Chat GPT

ChatGPT is the best-known Generative Artificial Intelligence (GAI) application, but it is not the only one. We have been talking about AI for many years, but the generative qualification is the novelty compared to the past.

The AI we knew before ChatGPT was designed to recognize and classify existing data. Generative algorithms are designed to generate new data based on a set of rules. We are not dealing with programmed but “trained” software; therefore, in a sense, more creative. In fact, GPT stands precisely for Generative Pre-trained Transformer (where pre-trained underlines the fact that it is trained, not programmed to do certain things). The IAG is a real game changer.

From a technical point of view, the argument is obviously more complex.


The GAI does not appear to be a flash in the pan as it instead seems to be with the Metaverse. A few days ago, the financial paper Il Sole 24 Ore (dated 16 May) noted that the price of virtual lands on Decentraland collapsed by 90%. Biagio Simonetta writes: “…it was only October 2021 when Mark Zuckerberg changed the name of his holding company to Meta; but it already seems prehistory. As soon as we discovered the GAI, the fate of the Metaverse seems sealed and risks ending up in the long list of technological flops. An example: Walt Disney shut down the division that was developing its strategies for the Metaverse.

And if the metaverse lasted less than two years, ChatGPT can be held primarily responsible for this flop. Its success lies in the fact that it is more immediately understandable, easy to use and that it is – for now – freely accessible. ChatGPT is also able to generate a text similar to that written by a human being, making interaction very easy.


The first real world environment where the algorithms were tested is the game of chess. All possible moves were loaded into the program and in 1997 the world champion Garry Kasparov was beaten by a machine. This is where we started talking about AI.

But the GAI, as mentioned, is another story. It simulates human intelligence, processes large amounts of data and calculations and is trained, for example, in making decisions. Walmart is outsourcing purchasing management to these generative algorithms that will conduct purchasing negotiations with suppliers. There is also the recent news that IBM suspended hiring for roles that can be substituted with the GAI: we are talking about 7,800 employees with back-office functions, human resources and customer service.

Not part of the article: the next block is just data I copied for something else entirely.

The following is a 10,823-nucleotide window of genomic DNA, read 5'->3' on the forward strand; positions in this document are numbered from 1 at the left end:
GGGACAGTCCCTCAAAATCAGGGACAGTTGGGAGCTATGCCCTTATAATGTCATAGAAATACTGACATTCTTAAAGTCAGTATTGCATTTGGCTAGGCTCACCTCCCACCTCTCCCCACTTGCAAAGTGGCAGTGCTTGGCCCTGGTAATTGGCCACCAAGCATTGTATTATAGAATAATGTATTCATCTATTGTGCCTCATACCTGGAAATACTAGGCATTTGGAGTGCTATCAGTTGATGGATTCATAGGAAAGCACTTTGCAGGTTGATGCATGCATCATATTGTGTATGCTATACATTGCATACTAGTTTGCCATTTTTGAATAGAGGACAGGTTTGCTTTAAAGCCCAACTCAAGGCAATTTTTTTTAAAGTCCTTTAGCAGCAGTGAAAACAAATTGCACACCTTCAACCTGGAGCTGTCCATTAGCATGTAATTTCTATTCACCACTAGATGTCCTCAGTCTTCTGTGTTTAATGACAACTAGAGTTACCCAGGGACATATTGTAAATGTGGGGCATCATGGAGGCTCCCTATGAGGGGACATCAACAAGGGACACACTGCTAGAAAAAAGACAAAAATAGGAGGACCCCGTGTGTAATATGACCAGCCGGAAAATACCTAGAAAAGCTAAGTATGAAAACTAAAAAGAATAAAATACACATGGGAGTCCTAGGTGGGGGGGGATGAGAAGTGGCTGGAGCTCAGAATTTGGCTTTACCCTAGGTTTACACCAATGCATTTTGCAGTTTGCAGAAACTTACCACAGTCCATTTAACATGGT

The GAI as a generalist is also specializing itself. Two months ago, news broke that Bloomberg is developing BloomberGPT, which is trained in finance.

But GAI is also capable of generating images, texts, videos, music, ads, landing pages, etc. And therefore, marketing will also be steamrolled. And not just the function of operational marketing; even the strategic one.

But let ChatGPT answer for itself.

Question: what new strategic and operational marketing tools is Artificial Intelligence bringing?

Answer from ChatGPT:

  1. Data analysis and forecasting: The GAI is able to analyze huge amounts of data in real time and provide predictions on consumer behaviour. This allows you to create more targeted and personalized marketing strategies.
  2. Personalization of content: AI allows you to create personalized content for each individual customer based on their preferences and behaviors. This increases engagement and the likelihood of conversion.
  3. Automation of marketing processes: AI can automate some marketing activities, such as sending personalized emails, social media management and customer segmentation.
  4. Chatbots and virtual assistants: AI allows companies to create chatbots and virtual assistants that can answer customer questions in an automatic and personalized way.
  5. Sentiment detection: AI is able to analyze user sentiment on social media and company websites, providing valuable insights into customers’ opinions and areas for improvement.


At this moment the GAI is in an evolutionary phase, and it is difficult to imagine what the developments and practical implications will be. I imagine it will be like having a specialized consultant always by our side.

But what role will people play then? I think it will be to contextualize what the AIG will tell us. In other words, we will have to use our emotional intelligence – which for now the GAI does not have – to direct/correct the outputs and decisions that the GAI makes.

The purpose of the musings I have just made is not to address the ethical aspects that the GAI opens. I’m just saying that all technological innovations have always been used for both noble and less noble activities. The problem is not the tool, but the use we make of it and will make of it.